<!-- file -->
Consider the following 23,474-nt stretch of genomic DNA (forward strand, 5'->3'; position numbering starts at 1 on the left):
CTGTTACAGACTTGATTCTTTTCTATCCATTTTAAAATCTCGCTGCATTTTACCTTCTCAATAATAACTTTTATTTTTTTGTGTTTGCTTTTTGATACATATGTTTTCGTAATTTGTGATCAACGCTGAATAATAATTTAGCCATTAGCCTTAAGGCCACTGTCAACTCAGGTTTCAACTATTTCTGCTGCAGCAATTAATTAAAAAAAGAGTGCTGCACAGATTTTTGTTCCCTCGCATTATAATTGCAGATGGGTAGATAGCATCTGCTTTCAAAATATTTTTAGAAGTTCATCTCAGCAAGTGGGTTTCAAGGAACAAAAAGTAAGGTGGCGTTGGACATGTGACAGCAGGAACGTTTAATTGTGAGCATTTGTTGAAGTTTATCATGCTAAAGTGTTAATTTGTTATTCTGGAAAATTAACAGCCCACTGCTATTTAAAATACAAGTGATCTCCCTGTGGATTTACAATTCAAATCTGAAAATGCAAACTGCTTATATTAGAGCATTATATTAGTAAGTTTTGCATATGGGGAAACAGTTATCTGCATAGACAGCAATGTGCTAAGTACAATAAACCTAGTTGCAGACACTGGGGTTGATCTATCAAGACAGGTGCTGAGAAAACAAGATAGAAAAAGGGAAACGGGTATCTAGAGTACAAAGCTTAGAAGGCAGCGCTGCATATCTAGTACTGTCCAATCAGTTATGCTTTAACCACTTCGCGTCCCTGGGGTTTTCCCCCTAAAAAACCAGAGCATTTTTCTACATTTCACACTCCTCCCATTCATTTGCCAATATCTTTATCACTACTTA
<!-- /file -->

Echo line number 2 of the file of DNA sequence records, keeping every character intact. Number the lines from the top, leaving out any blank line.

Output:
CTGTTACAGACTTGATTCTTTTCTATCCATTTTAAAATCTCGCTGCATTTTACCTTCTCAATAATAACTTTTATTTTTTTGTGTTTGCTTTTTGATACATATGTTTTCGTAATTTGTGATCAACGCTGAATAATAATTTAGCCATTAGCCTTAAGGCCACTGTCAACTCAGGTTTCAACTATTTCTGCTGCAGCAATTAATTAAAAAAAGAGTGCTGCACAGATTTTTGTTCCCTCGCATTATAATTGCAGATGGGTAGATAGCATCTGCTTTCAAAATATTTTTAGAAGTTCATCTCAGCAAGTGGGTTTCAAGGAACAAAAAGTAAGGTGGCGTTGGACATGTGACAGCAGGAACGTTTAATTGTGAGCATTTGTTGAAGTTTATCATGCTAAAGTGTTAATTTGTTATTCTGGAAAATTAACAGCCCACTGCTATTTAAAATACAAGTGATCTCCCTGTGGATTTACAATTCAAATCTGAAAATGCAAACTGCTTATATTAGAGCATTATATTAGTAAGTTTTGCATATGGGGAAACAGTTATCTGCATAGACAGCAATGTGCTAAGTACAATAAACCTAGTTGCAGACACTGGGGTTGATCTATCAAGACAGGTGCTGAGAAAACAAGATAGAAAAAGGGAAACGGGTATCTAGAGTACAAAGCTTAGAAGGCAGCGCTGCATATCTAGTACTGTCCAATCAGTTATGCTTTAACCACTTCGCGTCCCTGGGGTTTTCCCCCTAAAAAACCAGAGCATTTTTCTACATTTCACACTCCTCCCATTCATTTGCCAATATCTTTATCACTACTTA